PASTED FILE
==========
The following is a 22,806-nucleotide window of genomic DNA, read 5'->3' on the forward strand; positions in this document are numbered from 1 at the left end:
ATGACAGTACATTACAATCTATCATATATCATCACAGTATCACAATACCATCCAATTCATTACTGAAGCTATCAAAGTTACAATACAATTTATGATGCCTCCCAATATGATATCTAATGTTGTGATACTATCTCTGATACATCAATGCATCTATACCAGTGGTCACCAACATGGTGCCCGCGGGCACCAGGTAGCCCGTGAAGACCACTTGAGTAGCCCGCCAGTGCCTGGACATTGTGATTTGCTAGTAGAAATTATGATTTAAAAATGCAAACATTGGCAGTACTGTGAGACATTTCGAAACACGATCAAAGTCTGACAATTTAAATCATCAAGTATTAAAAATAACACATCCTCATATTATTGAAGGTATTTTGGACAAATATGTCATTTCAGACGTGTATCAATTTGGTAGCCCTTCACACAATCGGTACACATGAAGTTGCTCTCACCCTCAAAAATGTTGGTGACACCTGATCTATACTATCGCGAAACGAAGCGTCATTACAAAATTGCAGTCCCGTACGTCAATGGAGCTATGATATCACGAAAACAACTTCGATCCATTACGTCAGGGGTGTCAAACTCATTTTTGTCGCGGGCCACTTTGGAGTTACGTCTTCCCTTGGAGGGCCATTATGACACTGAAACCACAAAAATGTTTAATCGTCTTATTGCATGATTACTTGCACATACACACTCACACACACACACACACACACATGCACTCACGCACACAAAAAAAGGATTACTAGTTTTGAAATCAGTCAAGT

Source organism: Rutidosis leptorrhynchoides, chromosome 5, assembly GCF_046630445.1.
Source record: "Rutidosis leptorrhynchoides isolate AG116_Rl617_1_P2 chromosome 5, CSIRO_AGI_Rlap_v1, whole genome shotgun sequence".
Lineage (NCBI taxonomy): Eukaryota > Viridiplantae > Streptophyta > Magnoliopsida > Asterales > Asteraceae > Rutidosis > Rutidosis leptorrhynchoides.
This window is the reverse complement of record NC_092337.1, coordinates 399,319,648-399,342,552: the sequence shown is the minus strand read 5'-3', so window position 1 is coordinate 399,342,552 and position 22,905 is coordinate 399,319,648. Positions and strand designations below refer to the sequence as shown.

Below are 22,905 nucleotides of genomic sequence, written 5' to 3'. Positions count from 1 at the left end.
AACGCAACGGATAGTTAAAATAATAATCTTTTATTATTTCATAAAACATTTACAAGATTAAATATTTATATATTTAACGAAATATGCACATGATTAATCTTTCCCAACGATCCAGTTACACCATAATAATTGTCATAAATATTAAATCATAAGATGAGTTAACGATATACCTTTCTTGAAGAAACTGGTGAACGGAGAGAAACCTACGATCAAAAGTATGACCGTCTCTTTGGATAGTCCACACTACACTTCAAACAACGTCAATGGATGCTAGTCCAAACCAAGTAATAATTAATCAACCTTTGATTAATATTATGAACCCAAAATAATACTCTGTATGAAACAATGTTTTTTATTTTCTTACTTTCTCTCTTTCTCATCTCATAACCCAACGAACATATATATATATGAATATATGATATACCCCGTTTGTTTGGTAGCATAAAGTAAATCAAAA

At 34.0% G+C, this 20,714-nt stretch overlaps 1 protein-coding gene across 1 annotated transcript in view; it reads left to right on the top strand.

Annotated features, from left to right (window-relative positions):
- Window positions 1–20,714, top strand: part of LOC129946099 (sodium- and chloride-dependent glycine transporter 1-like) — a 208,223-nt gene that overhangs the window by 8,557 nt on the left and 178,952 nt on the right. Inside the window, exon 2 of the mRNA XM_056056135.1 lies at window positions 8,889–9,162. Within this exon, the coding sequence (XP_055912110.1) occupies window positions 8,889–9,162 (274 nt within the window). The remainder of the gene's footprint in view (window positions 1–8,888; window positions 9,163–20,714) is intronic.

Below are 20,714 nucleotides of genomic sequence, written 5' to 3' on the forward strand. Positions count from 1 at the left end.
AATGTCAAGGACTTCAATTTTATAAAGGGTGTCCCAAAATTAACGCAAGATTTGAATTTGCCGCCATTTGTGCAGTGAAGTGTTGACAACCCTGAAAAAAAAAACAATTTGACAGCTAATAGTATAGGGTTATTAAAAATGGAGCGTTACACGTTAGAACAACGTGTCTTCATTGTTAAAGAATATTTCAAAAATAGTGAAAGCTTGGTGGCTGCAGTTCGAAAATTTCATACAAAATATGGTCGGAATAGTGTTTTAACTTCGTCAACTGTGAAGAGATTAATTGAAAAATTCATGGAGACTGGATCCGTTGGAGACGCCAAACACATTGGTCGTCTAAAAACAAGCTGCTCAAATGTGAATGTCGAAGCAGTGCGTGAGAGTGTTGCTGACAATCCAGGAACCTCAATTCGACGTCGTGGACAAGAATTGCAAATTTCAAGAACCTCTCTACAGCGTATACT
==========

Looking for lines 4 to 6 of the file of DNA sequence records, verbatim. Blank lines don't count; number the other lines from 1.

Source record: "Rutidosis leptorrhynchoides isolate AG116_Rl617_1_P2 chromosome 5, CSIRO_AGI_Rlap_v1, whole genome shotgun sequence".
Lineage (NCBI taxonomy): Eukaryota > Viridiplantae > Streptophyta > Magnoliopsida > Asterales > Asteraceae > Rutidosis > Rutidosis leptorrhynchoides.
This window is the reverse complement of record NC_092337.1, coordinates 399,319,648-399,342,552: the sequence shown is the minus strand read 5'-3', so window position 1 is coordinate 399,342,552 and position 22,905 is coordinate 399,319,648. Positions and strand designations below refer to the sequence as shown.